Doing things more efficiently also makes sense for universities. Eliminating extraneous material from a course can help students focus on achieving important learning outcomes. And efficiency in university operations helps keep tuition costs down for students and offsets drastic cuts in state funding. Finding ways to do something without waste is not only ethical, but financially and, potentially, pedagogically sound.  

But what about the faster bit? I recently spoke with Mark Lieberman at Inside Higher Ed about just this question. A number of universities have opted to deliver online courses in accelerated formats, condensing the traditional 15-16-week semester into half the time. Studies show mixed results when it comes to student performance in accelerated formats. Shaw et al, note a number of benefits, including higher levels of interaction and a more palpable sense among students of progress toward degree completion. Potential downsides include cognitive overload as students try to simultaneously address more challenges (including the technology) and lackluster long-term knowledge retention.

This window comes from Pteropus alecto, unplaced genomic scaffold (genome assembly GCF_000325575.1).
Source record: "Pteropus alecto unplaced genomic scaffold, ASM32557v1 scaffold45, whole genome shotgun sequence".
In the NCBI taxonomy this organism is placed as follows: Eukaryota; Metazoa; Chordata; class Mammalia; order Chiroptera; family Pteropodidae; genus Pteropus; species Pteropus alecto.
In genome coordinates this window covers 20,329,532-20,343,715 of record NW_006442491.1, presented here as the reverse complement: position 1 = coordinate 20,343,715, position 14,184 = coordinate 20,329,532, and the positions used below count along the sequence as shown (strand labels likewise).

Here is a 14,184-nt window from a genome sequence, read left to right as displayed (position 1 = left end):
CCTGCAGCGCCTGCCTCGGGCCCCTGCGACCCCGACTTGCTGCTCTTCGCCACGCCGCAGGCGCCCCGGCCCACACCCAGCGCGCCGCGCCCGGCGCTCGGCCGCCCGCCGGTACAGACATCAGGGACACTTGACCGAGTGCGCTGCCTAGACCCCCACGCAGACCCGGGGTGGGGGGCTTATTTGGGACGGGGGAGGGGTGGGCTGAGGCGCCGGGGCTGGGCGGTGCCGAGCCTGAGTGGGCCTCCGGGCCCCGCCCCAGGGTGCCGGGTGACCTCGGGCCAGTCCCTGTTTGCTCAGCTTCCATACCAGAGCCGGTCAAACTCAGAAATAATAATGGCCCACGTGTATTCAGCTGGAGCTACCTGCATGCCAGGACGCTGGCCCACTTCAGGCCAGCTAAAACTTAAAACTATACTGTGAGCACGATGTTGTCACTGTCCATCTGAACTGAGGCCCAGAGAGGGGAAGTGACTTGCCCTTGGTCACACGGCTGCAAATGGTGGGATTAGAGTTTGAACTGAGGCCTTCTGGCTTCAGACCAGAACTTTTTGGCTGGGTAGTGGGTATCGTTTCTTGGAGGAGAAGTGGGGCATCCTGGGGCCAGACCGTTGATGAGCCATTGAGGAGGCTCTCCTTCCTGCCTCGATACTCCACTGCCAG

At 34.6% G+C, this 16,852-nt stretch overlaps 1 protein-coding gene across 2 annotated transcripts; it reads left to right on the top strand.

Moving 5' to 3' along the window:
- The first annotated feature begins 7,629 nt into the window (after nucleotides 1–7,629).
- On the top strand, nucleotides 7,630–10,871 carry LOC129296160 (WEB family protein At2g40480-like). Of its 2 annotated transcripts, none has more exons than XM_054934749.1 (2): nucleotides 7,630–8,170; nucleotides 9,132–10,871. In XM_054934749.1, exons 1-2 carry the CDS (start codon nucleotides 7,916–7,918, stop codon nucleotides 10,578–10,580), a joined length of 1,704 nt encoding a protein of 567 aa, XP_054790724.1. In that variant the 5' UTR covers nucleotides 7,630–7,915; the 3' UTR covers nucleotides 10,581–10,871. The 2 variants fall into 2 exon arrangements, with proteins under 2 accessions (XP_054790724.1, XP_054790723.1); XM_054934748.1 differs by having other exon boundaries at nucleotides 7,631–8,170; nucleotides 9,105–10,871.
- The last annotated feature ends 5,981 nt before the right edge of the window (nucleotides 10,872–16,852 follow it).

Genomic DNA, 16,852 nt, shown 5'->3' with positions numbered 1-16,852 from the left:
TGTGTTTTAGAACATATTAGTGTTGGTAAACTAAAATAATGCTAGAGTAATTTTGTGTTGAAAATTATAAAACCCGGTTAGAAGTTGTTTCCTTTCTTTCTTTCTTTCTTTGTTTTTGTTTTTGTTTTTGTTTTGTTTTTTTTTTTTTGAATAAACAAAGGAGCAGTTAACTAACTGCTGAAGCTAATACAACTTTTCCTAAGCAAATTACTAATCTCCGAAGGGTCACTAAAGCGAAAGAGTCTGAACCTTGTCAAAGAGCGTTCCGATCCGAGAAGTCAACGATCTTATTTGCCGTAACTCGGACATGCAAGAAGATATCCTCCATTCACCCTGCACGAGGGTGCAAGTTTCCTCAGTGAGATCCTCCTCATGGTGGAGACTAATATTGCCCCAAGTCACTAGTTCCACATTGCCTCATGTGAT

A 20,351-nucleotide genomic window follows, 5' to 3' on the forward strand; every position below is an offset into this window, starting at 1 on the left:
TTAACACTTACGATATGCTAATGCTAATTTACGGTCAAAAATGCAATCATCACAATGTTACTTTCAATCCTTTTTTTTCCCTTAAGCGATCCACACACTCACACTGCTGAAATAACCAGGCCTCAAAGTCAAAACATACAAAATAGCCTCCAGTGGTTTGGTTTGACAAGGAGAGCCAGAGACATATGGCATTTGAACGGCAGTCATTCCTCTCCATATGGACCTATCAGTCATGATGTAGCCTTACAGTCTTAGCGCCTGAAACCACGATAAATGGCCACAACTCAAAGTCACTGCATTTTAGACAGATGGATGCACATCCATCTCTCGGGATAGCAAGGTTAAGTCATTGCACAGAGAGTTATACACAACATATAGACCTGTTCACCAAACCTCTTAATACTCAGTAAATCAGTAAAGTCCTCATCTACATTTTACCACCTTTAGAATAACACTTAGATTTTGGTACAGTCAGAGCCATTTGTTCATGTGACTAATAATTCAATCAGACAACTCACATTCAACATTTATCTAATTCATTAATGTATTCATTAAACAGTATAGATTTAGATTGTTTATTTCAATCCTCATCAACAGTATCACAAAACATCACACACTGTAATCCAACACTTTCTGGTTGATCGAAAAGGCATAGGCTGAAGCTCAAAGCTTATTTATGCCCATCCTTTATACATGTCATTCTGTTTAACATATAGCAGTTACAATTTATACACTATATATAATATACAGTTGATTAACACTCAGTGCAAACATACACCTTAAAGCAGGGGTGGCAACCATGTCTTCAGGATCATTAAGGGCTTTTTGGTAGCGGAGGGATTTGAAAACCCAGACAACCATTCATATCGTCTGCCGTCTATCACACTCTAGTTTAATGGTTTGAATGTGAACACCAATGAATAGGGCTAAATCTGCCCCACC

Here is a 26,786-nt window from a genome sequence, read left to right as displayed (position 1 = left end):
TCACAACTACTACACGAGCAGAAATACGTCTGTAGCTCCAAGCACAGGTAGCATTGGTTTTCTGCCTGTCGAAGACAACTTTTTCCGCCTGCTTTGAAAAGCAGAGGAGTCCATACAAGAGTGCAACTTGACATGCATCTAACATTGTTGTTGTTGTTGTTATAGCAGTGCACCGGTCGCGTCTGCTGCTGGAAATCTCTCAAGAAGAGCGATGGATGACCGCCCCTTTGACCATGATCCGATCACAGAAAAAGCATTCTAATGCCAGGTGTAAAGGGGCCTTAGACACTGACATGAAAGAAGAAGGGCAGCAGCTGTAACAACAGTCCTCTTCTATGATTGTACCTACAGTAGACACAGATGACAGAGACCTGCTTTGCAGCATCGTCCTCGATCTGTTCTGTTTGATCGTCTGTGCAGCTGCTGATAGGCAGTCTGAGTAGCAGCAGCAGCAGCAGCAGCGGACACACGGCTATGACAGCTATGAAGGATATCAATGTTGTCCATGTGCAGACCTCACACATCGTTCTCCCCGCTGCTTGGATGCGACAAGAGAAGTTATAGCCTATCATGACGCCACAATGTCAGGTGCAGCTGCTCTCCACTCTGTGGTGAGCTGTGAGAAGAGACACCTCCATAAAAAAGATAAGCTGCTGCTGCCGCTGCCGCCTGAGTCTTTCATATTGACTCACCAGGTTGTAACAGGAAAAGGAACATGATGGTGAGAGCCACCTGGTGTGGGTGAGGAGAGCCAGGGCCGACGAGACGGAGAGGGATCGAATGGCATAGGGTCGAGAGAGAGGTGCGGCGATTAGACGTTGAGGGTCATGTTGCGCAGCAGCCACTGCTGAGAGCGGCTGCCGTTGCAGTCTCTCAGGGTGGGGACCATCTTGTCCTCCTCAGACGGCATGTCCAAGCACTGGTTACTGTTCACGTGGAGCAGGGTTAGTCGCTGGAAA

I have had terrific experiences teaching semester-length and accelerated courses in both face-to-face and online environments. The intensiveness of an accelerated course can be deeply rewarding, but context matters. In the 4-week face-to-face “interterm” courses I routinely taught at a small liberal arts college, my students were hyper-focused because they weren’t taking other courses. Together for 5-6 hours every day, we were able dive deep into content.